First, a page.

The way the respective FCC rules [Parts 95 and 97] are written, amateur radio is amateur radio and CB is CB, and never the twain shall meet.

In practice, I've seen a lot of amateur equipment with 11m capability. It's just not legal to transmit on CB using amateur equipment, even at 4W.


PL239

join:2013-06-17
Aliquippa, PA
reply to neonhomer

The citizens band radio service falls under the umbrella of the Part 95 - not allowed to exceed 4 watts AM or 12 watts PEP SSB.

The Amateur Radio service, after 1958 - all amateur radio equipment - other then a approved MARS operator - is not allowed to operate on the 11 meters portion of the band, nor are they allowed to modify their transceiver so it will operate out of band. MARS is not a part of amateur radio - since it is Military Affiliated Radio Service and not conducted on the amateur bands.

At one time no new amplifiers were allowed to be designed to operate below 15 meters.. 2 meter amplifiers were excluded.

When you operate amateur radio equipment on non amateur radio frequencies - regardless of how much power output you use, you are illegal - since amateurs must identify with their call sign every 10 minutes and CB radio no longer uses or requires a call sign.

You risk penalties and loosing your license when you operate on 11 meters. All it would take would be for a O&O to hear you.
The world is small and getting smaller every day.....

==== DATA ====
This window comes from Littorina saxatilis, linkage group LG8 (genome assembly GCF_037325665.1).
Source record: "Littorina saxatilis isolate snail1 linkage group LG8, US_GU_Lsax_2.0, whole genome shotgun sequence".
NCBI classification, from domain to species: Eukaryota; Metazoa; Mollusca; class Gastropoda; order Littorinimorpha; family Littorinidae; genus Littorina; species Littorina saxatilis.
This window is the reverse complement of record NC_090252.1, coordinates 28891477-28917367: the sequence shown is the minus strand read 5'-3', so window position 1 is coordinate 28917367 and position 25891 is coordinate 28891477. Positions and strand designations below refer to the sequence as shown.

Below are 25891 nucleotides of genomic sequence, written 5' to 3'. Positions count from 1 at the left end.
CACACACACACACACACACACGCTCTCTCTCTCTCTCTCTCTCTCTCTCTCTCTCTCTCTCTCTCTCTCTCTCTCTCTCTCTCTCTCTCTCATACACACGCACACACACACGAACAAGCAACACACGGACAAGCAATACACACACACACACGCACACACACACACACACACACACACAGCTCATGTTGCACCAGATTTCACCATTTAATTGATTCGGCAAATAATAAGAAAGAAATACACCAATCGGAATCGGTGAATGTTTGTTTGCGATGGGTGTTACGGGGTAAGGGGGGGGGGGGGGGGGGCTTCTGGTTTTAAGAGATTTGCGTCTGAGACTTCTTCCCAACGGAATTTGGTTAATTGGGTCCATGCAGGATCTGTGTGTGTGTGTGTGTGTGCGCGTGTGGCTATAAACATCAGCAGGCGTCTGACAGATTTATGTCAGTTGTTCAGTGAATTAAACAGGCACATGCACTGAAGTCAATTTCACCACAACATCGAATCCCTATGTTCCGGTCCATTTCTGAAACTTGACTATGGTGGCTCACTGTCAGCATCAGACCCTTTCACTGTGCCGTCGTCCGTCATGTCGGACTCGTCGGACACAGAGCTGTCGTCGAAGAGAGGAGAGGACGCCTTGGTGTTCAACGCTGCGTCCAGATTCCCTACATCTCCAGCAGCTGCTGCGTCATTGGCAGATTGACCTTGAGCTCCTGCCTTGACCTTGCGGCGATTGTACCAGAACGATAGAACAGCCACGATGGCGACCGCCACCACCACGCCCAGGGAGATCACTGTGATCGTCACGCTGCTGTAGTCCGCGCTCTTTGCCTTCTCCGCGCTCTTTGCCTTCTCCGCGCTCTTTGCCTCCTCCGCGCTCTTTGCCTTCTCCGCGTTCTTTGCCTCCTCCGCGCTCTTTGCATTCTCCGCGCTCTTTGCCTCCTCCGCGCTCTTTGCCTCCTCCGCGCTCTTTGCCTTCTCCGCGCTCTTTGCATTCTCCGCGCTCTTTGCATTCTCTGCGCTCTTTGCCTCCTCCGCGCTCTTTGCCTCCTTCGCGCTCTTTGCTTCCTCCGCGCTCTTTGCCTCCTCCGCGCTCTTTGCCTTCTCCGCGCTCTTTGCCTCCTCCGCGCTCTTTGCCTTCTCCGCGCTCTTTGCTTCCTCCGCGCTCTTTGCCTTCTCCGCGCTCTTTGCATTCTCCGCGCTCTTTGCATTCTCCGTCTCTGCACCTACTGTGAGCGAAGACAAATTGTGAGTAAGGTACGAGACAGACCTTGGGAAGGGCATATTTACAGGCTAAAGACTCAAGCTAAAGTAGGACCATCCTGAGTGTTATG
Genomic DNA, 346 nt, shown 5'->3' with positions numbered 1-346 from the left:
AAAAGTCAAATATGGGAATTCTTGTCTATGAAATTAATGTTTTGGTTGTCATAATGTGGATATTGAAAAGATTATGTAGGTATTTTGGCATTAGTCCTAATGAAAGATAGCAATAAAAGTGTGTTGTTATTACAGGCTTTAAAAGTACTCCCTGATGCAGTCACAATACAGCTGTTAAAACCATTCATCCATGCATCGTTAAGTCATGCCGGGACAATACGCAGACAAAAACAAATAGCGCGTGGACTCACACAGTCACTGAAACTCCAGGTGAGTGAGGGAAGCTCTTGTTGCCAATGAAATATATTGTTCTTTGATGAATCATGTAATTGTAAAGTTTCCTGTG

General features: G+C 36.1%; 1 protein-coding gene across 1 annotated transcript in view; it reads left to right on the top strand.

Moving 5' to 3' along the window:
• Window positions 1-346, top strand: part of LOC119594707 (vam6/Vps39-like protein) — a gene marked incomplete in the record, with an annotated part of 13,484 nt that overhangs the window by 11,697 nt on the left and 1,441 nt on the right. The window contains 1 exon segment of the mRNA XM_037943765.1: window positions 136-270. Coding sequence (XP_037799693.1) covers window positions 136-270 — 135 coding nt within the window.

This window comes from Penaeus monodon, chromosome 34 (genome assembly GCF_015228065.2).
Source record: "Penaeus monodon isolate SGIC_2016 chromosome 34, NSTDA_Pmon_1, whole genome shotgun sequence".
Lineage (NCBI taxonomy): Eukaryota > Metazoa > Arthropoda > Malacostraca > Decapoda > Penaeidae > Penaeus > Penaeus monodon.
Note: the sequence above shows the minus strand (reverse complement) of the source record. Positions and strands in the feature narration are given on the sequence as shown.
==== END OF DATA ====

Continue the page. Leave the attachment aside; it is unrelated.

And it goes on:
There is a modification for most transceivers to use them out of frequency. It usually requires removing some type of blocking diode or resistor.



battleop

join:2005-09-28
00000
reply to neonhomer

It will never happen. The overwhelming majority of HAMs are complete snobs when it comes to CB Radio. Even if it cost nothing extra and it was a good radio many would boycott it.
--
I do not, have not, and will not work for AT&T/Comcast/Verizon/Charter or similar sized company.



KA3SGM
- -... ...- -
Premium
join:2006-01-17
West Chester, PA
kudos:1
Reviews:
·Comcast
·Cricket Broadband
·Verizon FiOS
reply to neonhomer

I have a Heathkit DX-100 AM/CW Transmitter with 11m built in.

»heathkit-museum.com/ham/hvmdx-100.shtml

Probably would be legal to use on 11m as well, because it was designed and built long before 11m equipment required any FCC type acceptance.

It has 11m because 11m used to be a ham band back in the early 1950's.

Problem is, it pushes a good 100 watts in AM mode, even if you could get it down to 4w carrier, you're still going to have 90w sidebands when you add the audio.